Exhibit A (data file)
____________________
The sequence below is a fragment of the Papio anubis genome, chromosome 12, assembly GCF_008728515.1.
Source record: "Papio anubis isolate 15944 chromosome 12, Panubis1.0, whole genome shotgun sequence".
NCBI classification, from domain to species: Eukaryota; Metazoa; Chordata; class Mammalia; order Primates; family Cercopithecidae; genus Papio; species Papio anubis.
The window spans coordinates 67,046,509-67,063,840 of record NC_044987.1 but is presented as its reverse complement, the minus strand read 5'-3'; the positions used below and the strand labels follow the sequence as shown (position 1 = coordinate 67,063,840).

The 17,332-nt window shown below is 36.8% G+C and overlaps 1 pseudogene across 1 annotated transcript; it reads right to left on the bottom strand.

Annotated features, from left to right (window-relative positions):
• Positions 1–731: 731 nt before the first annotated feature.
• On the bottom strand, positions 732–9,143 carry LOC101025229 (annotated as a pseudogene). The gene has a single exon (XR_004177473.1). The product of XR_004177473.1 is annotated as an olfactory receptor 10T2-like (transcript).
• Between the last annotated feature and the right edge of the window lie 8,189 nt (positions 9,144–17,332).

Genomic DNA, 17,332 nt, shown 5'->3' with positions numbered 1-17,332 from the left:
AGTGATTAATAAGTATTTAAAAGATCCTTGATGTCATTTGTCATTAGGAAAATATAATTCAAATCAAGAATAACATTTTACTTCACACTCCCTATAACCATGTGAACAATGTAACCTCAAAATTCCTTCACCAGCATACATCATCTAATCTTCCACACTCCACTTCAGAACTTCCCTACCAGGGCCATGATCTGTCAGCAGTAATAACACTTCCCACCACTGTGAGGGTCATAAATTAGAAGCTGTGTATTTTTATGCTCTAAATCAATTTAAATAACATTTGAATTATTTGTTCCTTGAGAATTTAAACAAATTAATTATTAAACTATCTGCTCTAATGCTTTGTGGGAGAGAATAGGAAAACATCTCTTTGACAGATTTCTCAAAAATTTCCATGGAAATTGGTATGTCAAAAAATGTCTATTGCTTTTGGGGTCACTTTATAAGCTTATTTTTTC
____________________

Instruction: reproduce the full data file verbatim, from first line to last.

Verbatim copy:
The sequence below is a fragment of the Papio anubis genome, chromosome 12, assembly GCF_008728515.1.
Source record: "Papio anubis isolate 15944 chromosome 12, Panubis1.0, whole genome shotgun sequence".
NCBI classification, from domain to species: Eukaryota; Metazoa; Chordata; class Mammalia; order Primates; family Cercopithecidae; genus Papio; species Papio anubis.
The window spans coordinates 67,046,509-67,063,840 of record NC_044987.1 but is presented as its reverse complement, the minus strand read 5'-3'; the positions used below and the strand labels follow the sequence as shown (position 1 = coordinate 67,063,840).

The 17,332-nt window shown below is 36.8% G+C and overlaps 1 pseudogene across 1 annotated transcript; it reads right to left on the bottom strand.

Annotated features, from left to right (window-relative positions):
• Positions 1–731: 731 nt before the first annotated feature.
• On the bottom strand, positions 732–9,143 carry LOC101025229 (annotated as a pseudogene). The gene has a single exon (XR_004177473.1). The product of XR_004177473.1 is annotated as an olfactory receptor 10T2-like (transcript).
• Between the last annotated feature and the right edge of the window lie 8,189 nt (positions 9,144–17,332).

Genomic DNA, 17,332 nt, shown 5'->3' with positions numbered 1-17,332 from the left:
AGTGATTAATAAGTATTTAAAAGATCCTTGATGTCATTTGTCATTAGGAAAATATAATTCAAATCAAGAATAACATTTTACTTCACACTCCCTATAACCATGTGAACAATGTAACCTCAAAATTCCTTCACCAGCATACATCATCTAATCTTCCACACTCCACTTCAGAACTTCCCTACCAGGGCCATGATCTGTCAGCAGTAATAACACTTCCCACCACTGTGAGGGTCATAAATTAGAAGCTGTGTATTTTTATGCTCTAAATCAATTTAAATAACATTTGAATTATTTGTTCCTTGAGAATTTAAACAAATTAATTATTAAACTATCTGCTCTAATGCTTTGTGGGAGAGAATAGGAAAACATCTCTTTGACAGATTTCTCAAAAATTTCCATGGAAATTGGTATGTCAAAAAATGTCTATTGCTTTTGGGGTCACTTTATAAGCTTATTTTTTC